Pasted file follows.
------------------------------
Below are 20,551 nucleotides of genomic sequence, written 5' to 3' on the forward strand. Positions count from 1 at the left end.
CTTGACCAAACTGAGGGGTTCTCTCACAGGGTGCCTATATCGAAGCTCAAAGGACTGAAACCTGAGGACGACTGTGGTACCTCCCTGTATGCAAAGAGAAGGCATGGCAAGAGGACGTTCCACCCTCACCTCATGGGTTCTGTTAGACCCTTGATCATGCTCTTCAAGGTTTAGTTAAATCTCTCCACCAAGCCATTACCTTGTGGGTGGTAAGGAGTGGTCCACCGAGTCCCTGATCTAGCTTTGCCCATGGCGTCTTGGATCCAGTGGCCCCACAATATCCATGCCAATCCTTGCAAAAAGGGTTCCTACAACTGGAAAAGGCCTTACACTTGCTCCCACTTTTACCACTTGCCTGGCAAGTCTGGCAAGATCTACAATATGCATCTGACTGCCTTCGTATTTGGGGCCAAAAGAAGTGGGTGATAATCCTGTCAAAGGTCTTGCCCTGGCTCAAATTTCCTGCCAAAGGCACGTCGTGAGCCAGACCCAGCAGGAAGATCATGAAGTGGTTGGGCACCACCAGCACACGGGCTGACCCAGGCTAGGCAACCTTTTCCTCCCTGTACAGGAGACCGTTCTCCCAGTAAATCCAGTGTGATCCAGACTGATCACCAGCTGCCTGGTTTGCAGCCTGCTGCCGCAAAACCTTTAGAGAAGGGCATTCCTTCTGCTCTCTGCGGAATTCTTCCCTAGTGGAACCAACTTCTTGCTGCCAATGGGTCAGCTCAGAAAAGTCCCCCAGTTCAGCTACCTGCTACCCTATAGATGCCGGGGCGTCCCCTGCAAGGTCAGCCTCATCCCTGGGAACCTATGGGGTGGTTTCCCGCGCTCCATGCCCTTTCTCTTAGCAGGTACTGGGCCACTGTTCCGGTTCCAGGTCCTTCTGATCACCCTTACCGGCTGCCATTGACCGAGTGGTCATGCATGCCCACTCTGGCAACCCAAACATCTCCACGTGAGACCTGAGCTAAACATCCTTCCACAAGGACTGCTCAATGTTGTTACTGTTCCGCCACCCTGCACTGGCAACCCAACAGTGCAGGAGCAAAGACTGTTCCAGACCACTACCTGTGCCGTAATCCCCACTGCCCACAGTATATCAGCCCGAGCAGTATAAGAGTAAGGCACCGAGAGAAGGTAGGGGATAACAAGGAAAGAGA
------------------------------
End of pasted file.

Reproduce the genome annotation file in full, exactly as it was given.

Below are 20,551 nucleotides of genomic sequence, written 5' to 3' on the forward strand. Positions count from 1 at the left end.
CTTGACCAAACTGAGGGGTTCTCTCACAGGGTGCCTATATCGAAGCTCAAAGGACTGAAACCTGAGGACGACTGTGGTACCTCCCTGTATGCAAAGAGAAGGCATGGCAAGAGGACGTTCCACCCTCACCTCATGGGTTCTGTTAGACCCTTGATCATGCTCTTCAAGGTTTAGTTAAATCTCTCCACCAAGCCATTACCTTGTGGGTGGTAAGGAGTGGTCCACCGAGTCCCTGATCTAGCTTTGCCCATGGCGTCTTGGATCCAGTGGCCCCACAATATCCATGCCAATCCTTGCAAAAAGGGTTCCTACAACTGGAAAAGGCCTTACACTTGCTCCCACTTTTACCACTTGCCTGGCAAGTCTGGCAAGATCTACAATATGCATCTGACTGCCTTCGTATTTGGGGCCAAAAGAAGTGGGTGATAATCCTGTCAAAGGTCTTGCCCTGGCTCAAATTTCCTGCCAAAGGCACGTCGTGAGCCAGACCCAGCAGGAAGATCATGAAGTGGTTGGGCACCACCAGCACACGGGCTGACCCAGGCTAGGCAACCTTTTCCTCCCTGTACAGGAGACCGTTCTCCCAGTAAATCCAGTGTGATCCAGACTGATCACCAGCTGCCTGGTTTGCAGCCTGCTGCCGCAAAACCTTTAGAGAAGGGCATTCCTTCTGCTCTCTGCGGAATTCTTCCCTAGTGGAACCAACTTCTTGCTGCCAATGGGTCAGCTCAGAAAAGTCCCCCAGTTCAGCTACCTGCTACCCTATAGATGCCGGGGCGTCCCCTGCAAGGTCAGCCTCATCCCTGGGAACCTATGGGGTGGTTTCCCGCGCTCCATGCCCTTTCTCTTAGCAGGTACTGGGCCACTGTTCCGGTTCCAGGTCCTTCTGATCACCCTTACCGGCTGCCATTGACCGAGTGGTCATGCATGCCCACTCTGGCAACCCAAACATCTCCACGTGAGACCTGAGCTAAACATCCTTCCACAAGGACTGCTCAATGTTGTTACTGTTCCGCCACCCTGCACTGGCAACCCAACAGTGCAGGAGCAAAGACTGTTCCAGACCACTACCTGTGCCGTAATCCCCACTGCCCACAGTATATCAGCCCGAGCAGTATAAGAGTAAGGCACCGAGAGAAGGTAGGGGATAACAAGGAAAGAGA